The planet that gets no respect - for now
Mark Sykes knows that Pluto is slipping away.
Just 12 years ago, the errant chunk of ice and rock was as close to Earth as it ever gets - swooping inside even Neptune on its odd, elliptical path around the sun. The time was right, it seemed, for humans to finally visit this last unexplored outpost in their solar system.
Plans were made and designs were drawn. The probe would launch in 2004 and rendezvous in 2012, catching Pluto before its oblong orbit took it billions of miles farther into the darkness of space.
Then came the great setback. In September, NASA halted the project, calling it to too expensive. Now, as Pluto loops away, amateurs and scientists like Dr. Sykes are desperately trying to rescue the mission with Web campaigns and project redesigns, knowing that a similar opportunity to study our most mysterious neighbor won't arise again for 200 years.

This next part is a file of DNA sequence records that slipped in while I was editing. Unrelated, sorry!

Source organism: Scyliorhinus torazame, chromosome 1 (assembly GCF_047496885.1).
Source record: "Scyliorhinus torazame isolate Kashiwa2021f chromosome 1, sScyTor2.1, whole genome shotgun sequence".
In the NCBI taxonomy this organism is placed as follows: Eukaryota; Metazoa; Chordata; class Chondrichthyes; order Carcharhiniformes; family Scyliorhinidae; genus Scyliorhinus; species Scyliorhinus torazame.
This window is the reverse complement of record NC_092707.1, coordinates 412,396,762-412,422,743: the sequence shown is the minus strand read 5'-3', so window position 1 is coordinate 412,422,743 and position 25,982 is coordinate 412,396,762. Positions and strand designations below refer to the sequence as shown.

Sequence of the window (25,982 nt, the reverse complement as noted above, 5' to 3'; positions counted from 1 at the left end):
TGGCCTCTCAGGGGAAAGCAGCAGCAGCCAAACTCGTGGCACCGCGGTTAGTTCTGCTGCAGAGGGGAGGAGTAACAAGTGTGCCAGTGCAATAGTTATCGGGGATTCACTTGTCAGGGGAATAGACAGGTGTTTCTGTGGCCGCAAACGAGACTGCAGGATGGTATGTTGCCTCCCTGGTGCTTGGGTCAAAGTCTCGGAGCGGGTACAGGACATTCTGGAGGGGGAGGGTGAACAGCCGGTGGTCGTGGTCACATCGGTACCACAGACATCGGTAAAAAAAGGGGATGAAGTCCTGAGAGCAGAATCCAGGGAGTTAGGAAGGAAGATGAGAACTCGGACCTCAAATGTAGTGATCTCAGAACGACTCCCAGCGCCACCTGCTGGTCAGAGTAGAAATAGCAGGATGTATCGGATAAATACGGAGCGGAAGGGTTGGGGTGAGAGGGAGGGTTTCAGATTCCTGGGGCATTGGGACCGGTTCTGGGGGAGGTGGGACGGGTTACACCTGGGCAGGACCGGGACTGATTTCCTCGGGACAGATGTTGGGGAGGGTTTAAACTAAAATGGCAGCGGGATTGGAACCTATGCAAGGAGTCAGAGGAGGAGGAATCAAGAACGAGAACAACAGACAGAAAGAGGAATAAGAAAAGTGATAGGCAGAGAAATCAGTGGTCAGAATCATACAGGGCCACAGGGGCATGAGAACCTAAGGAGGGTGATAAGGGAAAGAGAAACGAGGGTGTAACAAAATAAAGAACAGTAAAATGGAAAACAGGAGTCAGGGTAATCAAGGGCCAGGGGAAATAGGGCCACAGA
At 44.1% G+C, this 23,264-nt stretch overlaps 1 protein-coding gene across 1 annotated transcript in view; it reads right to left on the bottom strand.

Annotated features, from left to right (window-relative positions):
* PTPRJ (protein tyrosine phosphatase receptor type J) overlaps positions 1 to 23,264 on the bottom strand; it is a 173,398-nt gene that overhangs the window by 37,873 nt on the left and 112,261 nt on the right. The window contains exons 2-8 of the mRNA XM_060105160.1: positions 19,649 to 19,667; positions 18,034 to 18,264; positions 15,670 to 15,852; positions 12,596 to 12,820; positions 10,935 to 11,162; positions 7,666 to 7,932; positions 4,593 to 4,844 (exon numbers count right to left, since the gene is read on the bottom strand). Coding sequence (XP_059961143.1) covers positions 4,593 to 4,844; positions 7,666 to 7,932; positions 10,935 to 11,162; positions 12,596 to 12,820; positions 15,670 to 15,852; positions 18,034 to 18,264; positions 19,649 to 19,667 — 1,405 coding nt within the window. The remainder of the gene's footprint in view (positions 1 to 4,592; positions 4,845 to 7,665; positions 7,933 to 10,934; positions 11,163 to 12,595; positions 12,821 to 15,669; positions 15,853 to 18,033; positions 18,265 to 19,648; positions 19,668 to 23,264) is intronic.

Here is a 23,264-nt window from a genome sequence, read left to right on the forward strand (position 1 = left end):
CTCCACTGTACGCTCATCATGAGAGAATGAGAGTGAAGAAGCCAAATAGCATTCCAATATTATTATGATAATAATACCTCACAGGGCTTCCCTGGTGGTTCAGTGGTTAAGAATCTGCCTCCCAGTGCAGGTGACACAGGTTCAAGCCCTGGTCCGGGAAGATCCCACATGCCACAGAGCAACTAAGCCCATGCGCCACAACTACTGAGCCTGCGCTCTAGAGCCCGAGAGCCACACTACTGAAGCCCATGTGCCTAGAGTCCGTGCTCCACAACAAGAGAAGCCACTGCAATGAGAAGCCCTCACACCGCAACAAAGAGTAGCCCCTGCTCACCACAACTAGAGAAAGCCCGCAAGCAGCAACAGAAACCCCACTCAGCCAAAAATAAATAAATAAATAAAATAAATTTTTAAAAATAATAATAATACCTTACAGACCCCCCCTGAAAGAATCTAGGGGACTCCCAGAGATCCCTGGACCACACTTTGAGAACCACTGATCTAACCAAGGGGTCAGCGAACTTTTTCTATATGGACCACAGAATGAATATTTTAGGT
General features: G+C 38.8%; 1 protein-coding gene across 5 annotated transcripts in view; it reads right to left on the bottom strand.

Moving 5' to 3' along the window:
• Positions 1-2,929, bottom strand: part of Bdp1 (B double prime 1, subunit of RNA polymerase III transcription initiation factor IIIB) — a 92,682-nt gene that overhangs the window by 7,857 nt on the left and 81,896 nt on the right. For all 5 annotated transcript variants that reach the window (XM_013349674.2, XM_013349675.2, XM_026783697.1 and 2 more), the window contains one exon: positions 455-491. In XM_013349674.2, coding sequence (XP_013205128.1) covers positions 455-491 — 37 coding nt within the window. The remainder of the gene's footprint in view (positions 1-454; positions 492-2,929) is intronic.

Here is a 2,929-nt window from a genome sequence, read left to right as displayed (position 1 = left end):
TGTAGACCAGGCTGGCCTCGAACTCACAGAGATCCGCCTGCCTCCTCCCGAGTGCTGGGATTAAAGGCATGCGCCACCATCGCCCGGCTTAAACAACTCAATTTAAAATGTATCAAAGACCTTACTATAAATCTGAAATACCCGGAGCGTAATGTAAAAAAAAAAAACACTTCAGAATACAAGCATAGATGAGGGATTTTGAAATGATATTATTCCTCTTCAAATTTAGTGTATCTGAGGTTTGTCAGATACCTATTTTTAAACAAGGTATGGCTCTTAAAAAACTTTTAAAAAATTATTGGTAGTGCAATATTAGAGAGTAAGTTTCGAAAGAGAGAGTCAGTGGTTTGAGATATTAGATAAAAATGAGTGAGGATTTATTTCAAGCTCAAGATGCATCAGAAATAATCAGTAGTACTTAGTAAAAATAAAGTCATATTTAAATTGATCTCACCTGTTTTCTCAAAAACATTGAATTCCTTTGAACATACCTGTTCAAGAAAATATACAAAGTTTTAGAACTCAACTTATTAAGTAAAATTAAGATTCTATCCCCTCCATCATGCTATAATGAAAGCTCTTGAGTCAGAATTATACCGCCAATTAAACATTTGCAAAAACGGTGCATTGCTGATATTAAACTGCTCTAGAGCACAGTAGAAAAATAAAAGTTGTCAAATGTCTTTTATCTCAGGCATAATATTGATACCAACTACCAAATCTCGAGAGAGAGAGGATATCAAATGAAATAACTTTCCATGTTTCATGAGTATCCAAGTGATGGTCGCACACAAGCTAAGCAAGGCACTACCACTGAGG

"There has been a rallying around this project because of the closing window of opportunity," says Sykes, an astronomer at the University of Arizona in Tucson. "If we only have one chance to do this mission, people are going to be much more motivated to do it."
The race is already on. Although NASA put its plans on hold, it has told members of the science community they can have until March 21 to come up with an alternate that costs less than $500 million for the fly-by photo shoot. If NASA finds a proposal to its liking, production could begin this year.
So far, half a dozen teams from physics labs and aerospace companies around the United States have joined the effort. One high school senior in Pennsylvania has even dedicated his website to saving the mission.
It's a tight deadline, participants say, but they understand why timing is crucial. For one, if scientists wait too long, Pluto's anemic atmosphere could freeze and fall out of the sky.